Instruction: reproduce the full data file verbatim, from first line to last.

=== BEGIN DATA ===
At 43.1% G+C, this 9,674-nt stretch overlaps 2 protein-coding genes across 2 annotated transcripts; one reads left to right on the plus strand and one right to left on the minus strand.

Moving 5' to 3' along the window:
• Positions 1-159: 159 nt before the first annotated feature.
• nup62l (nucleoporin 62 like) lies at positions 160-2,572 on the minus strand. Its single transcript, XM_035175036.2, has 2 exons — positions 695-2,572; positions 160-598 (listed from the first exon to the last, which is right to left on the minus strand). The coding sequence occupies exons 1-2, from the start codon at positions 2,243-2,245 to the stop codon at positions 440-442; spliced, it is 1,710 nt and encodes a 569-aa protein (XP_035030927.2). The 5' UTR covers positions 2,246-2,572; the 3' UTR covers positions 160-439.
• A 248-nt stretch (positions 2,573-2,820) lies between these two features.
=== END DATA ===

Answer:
At 43.1% G+C, this 9,674-nt stretch overlaps 2 protein-coding genes across 2 annotated transcripts; one reads left to right on the plus strand and one right to left on the minus strand.

Moving 5' to 3' along the window:
• Positions 1-159: 159 nt before the first annotated feature.
• nup62l (nucleoporin 62 like) lies at positions 160-2,572 on the minus strand. Its single transcript, XM_035175036.2, has 2 exons — positions 695-2,572; positions 160-598 (listed from the first exon to the last, which is right to left on the minus strand). The coding sequence occupies exons 1-2, from the start codon at positions 2,243-2,245 to the stop codon at positions 440-442; spliced, it is 1,710 nt and encodes a 569-aa protein (XP_035030927.2). The 5' UTR covers positions 2,246-2,572; the 3' UTR covers positions 160-439.
• A 248-nt stretch (positions 2,573-2,820) lies between these two features.